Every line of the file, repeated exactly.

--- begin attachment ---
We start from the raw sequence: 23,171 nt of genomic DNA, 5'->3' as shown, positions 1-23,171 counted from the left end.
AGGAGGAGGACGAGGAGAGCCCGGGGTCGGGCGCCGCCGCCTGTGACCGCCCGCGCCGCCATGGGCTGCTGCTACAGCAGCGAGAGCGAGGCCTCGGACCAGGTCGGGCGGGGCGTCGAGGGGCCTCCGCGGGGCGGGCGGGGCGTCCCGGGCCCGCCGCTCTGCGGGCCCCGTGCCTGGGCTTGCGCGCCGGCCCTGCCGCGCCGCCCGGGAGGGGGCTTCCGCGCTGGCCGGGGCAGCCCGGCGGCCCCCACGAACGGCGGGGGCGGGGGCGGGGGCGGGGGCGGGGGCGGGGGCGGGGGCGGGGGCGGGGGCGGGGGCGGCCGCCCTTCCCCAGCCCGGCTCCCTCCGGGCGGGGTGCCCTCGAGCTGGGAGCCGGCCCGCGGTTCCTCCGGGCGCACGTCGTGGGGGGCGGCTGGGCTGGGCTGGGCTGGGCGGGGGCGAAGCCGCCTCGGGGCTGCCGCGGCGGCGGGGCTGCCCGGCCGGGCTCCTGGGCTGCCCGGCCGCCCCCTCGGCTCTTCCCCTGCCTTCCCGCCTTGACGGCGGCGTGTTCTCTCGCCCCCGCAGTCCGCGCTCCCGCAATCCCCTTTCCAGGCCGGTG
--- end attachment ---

We start from the raw sequence: 23,171 nt of genomic DNA, 5'->3' as shown, positions 1-23,171 counted from the left end.
AGGAGGAGGACGAGGAGAGCCCGGGGTCGGGCGCCGCCGCCTGTGACCGCCCGCGCCGCCATGGGCTGCTGCTACAGCAGCGAGAGCGAGGCCTCGGACCAGGTCGGGCGGGGCGTCGAGGGGCCTCCGCGGGGCGGGCGGGGCGTCCCGGGCCCGCCGCTCTGCGGGCCCCGTGCCTGGGCTTGCGCGCCGGCCCTGCCGCGCCGCCCGGGAGGGGGCTTCCGCGCTGGCCGGGGCAGCCCGGCGGCCCCCACGAACGGCGGGGGCGGGGGCGGGGGCGGGGGCGGGGGCGGGGGCGGGGGCGGGGGCGGGGGCGGGGGCGGCCGCCCTTCCCCAGCCCGGCTCCCTCCGGGCGGGGTGCCCTCGAGCTGGGAGCCGGCCCGCGGTTCCTCCGGGCGCACGTCGTGGGGGGCGGCTGGGCTGGGCTGGGCTGGGCGGGGGCGAAGCCGCCTCGGGGCTGCCGCGGCGGCGGGGCTGCCCGGCCGGGCTCCTGGGCTGCCCGGCCGCCCCCTCGGCTCTTCCCCTGCCTTCCCGCCTTGACGGCGGCGTGTTCTCTCGCCCCCGCAGTCCGCGCTCCCGCAATCCCCTTTCCAGGCCGGTG